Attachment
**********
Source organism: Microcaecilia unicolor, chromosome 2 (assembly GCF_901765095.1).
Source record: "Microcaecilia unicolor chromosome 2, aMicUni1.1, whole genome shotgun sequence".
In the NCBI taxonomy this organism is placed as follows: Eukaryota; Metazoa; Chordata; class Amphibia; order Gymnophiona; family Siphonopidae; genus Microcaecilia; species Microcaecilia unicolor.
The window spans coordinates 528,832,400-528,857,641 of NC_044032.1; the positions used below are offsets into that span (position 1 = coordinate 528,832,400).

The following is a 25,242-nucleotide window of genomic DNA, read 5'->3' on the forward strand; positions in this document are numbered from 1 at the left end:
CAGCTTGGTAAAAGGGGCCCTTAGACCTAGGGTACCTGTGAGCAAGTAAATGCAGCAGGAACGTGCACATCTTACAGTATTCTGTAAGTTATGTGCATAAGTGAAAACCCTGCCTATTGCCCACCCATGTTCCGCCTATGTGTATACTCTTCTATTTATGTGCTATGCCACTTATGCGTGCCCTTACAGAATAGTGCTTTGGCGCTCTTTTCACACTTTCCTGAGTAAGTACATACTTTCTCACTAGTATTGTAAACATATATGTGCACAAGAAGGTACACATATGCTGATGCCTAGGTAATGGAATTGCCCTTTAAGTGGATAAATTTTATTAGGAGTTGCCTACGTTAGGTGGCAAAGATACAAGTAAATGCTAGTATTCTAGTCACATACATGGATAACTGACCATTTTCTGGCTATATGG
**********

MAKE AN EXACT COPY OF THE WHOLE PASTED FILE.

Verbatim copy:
Source organism: Microcaecilia unicolor, chromosome 2 (assembly GCF_901765095.1).
Source record: "Microcaecilia unicolor chromosome 2, aMicUni1.1, whole genome shotgun sequence".
In the NCBI taxonomy this organism is placed as follows: Eukaryota; Metazoa; Chordata; class Amphibia; order Gymnophiona; family Siphonopidae; genus Microcaecilia; species Microcaecilia unicolor.
The window spans coordinates 528,832,400-528,857,641 of NC_044032.1; the positions used below are offsets into that span (position 1 = coordinate 528,832,400).

The following is a 25,242-nucleotide window of genomic DNA, read 5'->3' on the forward strand; positions in this document are numbered from 1 at the left end:
CAGCTTGGTAAAAGGGGCCCTTAGACCTAGGGTACCTGTGAGCAAGTAAATGCAGCAGGAACGTGCACATCTTACAGTATTCTGTAAGTTATGTGCATAAGTGAAAACCCTGCCTATTGCCCACCCATGTTCCGCCTATGTGTATACTCTTCTATTTATGTGCTATGCCACTTATGCGTGCCCTTACAGAATAGTGCTTTGGCGCTCTTTTCACACTTTCCTGAGTAAGTACATACTTTCTCACTAGTATTGTAAACATATATGTGCACAAGAAGGTACACATATGCTGATGCCTAGGTAATGGAATTGCCCTTTAAGTGGATAAATTTTATTAGGAGTTGCCTACGTTAGGTGGCAAAGATACAAGTAAATGCTAGTATTCTAGTCACATACATGGATAACTGACCATTTTCTGGCTATATGG